Discovery Basics for the Pro Se – What is Discovery and What is Disclosure?

Sometimes those of us who spent a long time in the legal industry forget that not everyone understands all of the legal-ese that gets thrown around so I thought it might be a good idea to do an article every now and then over some of the basics ideas that people who choose to, or are forced to, represent themselves can get a quick read on some of the fundamentals.

One of the most important things that every pro se litigant needs to understand is the discovery process. Simply put, the discovery process is what is used in a lawsuit to learn what the other side knows and to learn what they intend to offer at trial.

LessonsInLaw.com, in conjunction with RebellionBooks.com, offers an e-book titled The Guerrilla Guide to Written Discovery which is instantly downloadable and is available in PDF, Kindle, and Nook formats. That book goes into detail about how to use discovery both offensively and defensively, but to anyone representing themselves a basic understanding of the process is still necessary whether they you invest in the book or not.

Different Types of Discovery

Essentially there are different types of discovery used in most lawsuits:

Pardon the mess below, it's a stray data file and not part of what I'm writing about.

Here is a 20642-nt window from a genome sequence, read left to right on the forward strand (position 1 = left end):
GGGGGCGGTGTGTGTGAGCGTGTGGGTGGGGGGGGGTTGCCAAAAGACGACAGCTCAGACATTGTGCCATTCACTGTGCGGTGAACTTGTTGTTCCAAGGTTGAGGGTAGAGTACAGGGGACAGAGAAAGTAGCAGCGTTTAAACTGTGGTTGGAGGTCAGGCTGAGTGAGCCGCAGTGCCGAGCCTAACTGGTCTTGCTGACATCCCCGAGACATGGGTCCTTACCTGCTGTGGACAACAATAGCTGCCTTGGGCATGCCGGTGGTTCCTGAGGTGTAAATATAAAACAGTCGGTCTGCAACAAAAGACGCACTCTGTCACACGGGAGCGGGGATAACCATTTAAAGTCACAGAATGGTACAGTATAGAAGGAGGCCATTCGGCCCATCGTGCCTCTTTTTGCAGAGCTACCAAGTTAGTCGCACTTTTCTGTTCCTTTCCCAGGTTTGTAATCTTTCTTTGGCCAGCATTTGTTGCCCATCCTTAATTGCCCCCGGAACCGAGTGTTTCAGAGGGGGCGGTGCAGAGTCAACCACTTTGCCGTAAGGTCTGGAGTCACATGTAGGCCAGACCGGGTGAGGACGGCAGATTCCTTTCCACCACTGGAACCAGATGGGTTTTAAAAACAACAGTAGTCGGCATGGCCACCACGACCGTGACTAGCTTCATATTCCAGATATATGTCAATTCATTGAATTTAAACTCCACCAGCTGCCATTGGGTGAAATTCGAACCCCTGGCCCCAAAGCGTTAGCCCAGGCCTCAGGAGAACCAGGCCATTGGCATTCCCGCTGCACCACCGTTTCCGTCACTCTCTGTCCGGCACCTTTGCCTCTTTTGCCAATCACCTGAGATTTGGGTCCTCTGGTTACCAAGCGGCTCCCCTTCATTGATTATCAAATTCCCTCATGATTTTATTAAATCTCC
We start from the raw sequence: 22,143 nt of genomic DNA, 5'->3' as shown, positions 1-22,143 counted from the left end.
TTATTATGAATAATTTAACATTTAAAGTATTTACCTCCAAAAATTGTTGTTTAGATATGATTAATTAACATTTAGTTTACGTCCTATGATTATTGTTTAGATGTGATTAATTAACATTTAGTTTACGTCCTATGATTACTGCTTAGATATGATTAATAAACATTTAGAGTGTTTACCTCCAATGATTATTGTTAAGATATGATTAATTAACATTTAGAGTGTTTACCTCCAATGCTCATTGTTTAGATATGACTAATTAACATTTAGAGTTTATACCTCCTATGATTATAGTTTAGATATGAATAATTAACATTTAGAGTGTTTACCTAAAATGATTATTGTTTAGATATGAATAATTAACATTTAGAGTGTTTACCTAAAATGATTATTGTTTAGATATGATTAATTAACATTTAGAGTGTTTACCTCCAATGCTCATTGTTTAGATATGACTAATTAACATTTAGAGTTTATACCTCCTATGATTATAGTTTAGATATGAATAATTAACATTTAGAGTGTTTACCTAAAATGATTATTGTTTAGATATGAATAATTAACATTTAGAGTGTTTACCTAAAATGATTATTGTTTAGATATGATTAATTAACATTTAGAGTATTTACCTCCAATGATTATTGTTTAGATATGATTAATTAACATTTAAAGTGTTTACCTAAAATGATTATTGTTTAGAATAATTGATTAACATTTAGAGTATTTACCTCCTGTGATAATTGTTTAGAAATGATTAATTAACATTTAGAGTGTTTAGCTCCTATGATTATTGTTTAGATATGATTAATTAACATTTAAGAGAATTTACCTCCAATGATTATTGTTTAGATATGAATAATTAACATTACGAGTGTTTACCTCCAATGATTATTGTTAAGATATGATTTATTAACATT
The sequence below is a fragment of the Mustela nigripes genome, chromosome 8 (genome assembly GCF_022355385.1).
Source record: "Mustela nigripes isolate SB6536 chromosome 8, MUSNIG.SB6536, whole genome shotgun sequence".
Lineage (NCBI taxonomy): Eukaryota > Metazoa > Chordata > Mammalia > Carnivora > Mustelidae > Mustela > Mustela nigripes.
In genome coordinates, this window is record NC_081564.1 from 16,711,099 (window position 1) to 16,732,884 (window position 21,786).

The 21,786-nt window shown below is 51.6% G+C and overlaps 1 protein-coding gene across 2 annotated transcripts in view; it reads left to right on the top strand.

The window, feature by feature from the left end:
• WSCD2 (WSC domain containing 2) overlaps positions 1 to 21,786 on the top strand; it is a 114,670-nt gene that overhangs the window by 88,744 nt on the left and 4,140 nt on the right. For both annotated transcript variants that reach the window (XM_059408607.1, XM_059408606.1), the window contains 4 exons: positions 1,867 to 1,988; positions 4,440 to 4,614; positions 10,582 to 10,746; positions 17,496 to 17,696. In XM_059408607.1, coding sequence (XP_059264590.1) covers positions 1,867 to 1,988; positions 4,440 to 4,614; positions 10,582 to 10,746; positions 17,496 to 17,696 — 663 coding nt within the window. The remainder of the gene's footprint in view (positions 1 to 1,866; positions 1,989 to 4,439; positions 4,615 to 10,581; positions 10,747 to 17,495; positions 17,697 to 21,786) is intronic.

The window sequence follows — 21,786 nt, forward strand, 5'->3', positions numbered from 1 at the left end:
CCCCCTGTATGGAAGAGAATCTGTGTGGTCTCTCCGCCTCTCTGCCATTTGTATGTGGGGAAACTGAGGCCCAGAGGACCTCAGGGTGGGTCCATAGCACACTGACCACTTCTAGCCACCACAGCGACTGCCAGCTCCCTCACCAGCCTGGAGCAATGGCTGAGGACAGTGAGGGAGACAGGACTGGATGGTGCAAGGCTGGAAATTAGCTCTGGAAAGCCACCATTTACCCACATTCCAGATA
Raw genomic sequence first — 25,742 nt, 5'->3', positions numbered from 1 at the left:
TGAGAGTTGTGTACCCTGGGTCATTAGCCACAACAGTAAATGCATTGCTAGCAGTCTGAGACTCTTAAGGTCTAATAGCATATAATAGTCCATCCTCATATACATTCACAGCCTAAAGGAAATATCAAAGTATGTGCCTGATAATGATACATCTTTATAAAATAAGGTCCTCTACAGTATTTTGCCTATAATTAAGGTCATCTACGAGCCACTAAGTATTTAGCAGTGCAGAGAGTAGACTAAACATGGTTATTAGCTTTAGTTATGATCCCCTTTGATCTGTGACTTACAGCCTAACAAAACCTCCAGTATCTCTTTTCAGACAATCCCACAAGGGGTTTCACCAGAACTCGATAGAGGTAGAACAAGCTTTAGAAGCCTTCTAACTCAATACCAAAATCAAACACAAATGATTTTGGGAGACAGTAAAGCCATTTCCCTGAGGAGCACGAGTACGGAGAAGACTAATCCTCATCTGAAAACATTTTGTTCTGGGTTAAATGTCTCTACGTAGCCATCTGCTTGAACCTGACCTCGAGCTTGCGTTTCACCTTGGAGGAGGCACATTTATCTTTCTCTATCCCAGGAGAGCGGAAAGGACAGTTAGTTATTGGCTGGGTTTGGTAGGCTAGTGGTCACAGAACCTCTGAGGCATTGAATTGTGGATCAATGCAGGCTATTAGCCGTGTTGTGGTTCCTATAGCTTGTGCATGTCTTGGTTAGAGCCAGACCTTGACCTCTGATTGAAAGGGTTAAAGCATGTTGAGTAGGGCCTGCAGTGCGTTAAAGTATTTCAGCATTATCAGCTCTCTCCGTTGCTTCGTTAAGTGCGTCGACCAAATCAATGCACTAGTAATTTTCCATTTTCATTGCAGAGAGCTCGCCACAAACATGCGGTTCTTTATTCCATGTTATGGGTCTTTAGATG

1. Interrogatories
  2. Disclosure
  3. Requests for Production
  4. Requests for Admission
  5. Depositions – Oral and Written

We will discuss each of these in separate articles.

What is Disclosure?

Disclosure is going to be different depending on where you are, but for our purposes think of it as a type of discovery that the court or legislature has said can be sent or must be provided in every case, sometimes upon request and sometimes automatically.

Lawyers and judges know that in every case, there are certain questions (aka “interrogatories”, more about that in the next section) that are absolutely going to be asked if any discovery is sent. So the courts (or, again, the legislature) puts it into the rules that these items must be automatically considered as sent, responded to as if they were sent, or can be sent and must be answered with no BS objections.

The disclosures can include not only questions which must be answered but also may require that the parties produce to each other certain documents.

To see an example of what a Disclosure statute looks like you can view Rule 194 established by the Texas courts at this link. Bear in mind that this is just an example and each state's rules will be different as will the rule in each circuit or district of the Federal Courts.

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